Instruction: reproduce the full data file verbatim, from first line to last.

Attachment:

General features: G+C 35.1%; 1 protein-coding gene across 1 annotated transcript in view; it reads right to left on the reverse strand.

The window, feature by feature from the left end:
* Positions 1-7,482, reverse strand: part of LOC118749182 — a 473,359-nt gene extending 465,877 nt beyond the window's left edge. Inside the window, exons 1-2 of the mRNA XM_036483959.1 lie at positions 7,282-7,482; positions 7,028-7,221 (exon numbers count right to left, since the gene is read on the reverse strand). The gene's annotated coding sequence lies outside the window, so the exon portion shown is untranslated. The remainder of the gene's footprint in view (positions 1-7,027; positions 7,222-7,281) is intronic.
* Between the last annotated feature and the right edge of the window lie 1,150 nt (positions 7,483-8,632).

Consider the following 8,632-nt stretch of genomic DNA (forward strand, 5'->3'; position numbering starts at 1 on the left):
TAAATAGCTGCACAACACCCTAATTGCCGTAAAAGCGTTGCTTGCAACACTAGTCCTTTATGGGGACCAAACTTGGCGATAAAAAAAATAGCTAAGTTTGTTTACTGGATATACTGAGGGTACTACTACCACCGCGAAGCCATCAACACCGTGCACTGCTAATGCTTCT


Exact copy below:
General features: G+C 35.1%; 1 protein-coding gene across 1 annotated transcript in view; it reads right to left on the reverse strand.

The window, feature by feature from the left end:
* Positions 1-7,482, reverse strand: part of LOC118749182 — a 473,359-nt gene extending 465,877 nt beyond the window's left edge. Inside the window, exons 1-2 of the mRNA XM_036483959.1 lie at positions 7,282-7,482; positions 7,028-7,221 (exon numbers count right to left, since the gene is read on the reverse strand). The gene's annotated coding sequence lies outside the window, so the exon portion shown is untranslated. The remainder of the gene's footprint in view (positions 1-7,027; positions 7,222-7,281) is intronic.
* Between the last annotated feature and the right edge of the window lie 1,150 nt (positions 7,483-8,632).

Consider the following 8,632-nt stretch of genomic DNA (forward strand, 5'->3'; position numbering starts at 1 on the left):
TAAATAGCTGCACAACACCCTAATTGCCGTAAAAGCGTTGCTTGCAACACTAGTCCTTTATGGGGACCAAACTTGGCGATAAAAAAAATAGCTAAGTTTGTTTACTGGATATACTGAGGGTACTACTACCACCGCGAAGCCATCAACACCGTGCACTGCTAATGCTTCT